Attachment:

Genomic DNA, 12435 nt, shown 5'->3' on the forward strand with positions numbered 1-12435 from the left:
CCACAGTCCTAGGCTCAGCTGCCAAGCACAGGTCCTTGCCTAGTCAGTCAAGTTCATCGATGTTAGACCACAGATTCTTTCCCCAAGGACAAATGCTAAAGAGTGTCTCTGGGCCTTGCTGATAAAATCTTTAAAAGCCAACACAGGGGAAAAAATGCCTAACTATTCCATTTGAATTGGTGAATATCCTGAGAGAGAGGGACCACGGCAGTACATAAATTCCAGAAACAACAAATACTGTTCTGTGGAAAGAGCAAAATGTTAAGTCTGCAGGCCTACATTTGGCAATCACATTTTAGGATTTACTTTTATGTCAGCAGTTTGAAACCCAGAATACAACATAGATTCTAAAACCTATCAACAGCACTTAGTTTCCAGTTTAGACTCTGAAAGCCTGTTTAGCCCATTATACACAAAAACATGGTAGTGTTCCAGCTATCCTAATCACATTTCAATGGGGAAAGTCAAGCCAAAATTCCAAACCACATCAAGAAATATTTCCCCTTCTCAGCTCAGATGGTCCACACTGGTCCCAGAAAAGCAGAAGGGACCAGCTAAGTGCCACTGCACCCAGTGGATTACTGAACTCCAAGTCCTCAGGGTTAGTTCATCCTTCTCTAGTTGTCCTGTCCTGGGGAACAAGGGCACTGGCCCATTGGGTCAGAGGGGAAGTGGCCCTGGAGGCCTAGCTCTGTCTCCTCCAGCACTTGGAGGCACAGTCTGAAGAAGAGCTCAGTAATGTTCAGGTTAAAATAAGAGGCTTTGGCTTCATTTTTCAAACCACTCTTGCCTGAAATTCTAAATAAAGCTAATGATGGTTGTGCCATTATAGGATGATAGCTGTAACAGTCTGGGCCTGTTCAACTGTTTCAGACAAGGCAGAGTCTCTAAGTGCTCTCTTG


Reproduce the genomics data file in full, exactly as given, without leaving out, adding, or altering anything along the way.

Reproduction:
Genomic DNA, 12435 nt, shown 5'->3' on the forward strand with positions numbered 1-12435 from the left:
CCACAGTCCTAGGCTCAGCTGCCAAGCACAGGTCCTTGCCTAGTCAGTCAAGTTCATCGATGTTAGACCACAGATTCTTTCCCCAAGGACAAATGCTAAAGAGTGTCTCTGGGCCTTGCTGATAAAATCTTTAAAAGCCAACACAGGGGAAAAAATGCCTAACTATTCCATTTGAATTGGTGAATATCCTGAGAGAGAGGGACCACGGCAGTACATAAATTCCAGAAACAACAAATACTGTTCTGTGGAAAGAGCAAAATGTTAAGTCTGCAGGCCTACATTTGGCAATCACATTTTAGGATTTACTTTTATGTCAGCAGTTTGAAACCCAGAATACAACATAGATTCTAAAACCTATCAACAGCACTTAGTTTCCAGTTTAGACTCTGAAAGCCTGTTTAGCCCATTATACACAAAAACATGGTAGTGTTCCAGCTATCCTAATCACATTTCAATGGGGAAAGTCAAGCCAAAATTCCAAACCACATCAAGAAATATTTCCCCTTCTCAGCTCAGATGGTCCACACTGGTCCCAGAAAAGCAGAAGGGACCAGCTAAGTGCCACTGCACCCAGTGGATTACTGAACTCCAAGTCCTCAGGGTTAGTTCATCCTTCTCTAGTTGTCCTGTCCTGGGGAACAAGGGCACTGGCCCATTGGGTCAGAGGGGAAGTGGCCCTGGAGGCCTAGCTCTGTCTCCTCCAGCACTTGGAGGCACAGTCTGAAGAAGAGCTCAGTAATGTTCAGGTTAAAATAAGAGGCTTTGGCTTCATTTTTCAAACCACTCTTGCCTGAAATTCTAAATAAAGCTAATGATGGTTGTGCCATTATAGGATGATAGCTGTAACAGTCTGGGCCTGTTCAACTGTTTCAGACAAGGCAGAGTCTCTAAGTGCTCTCTTG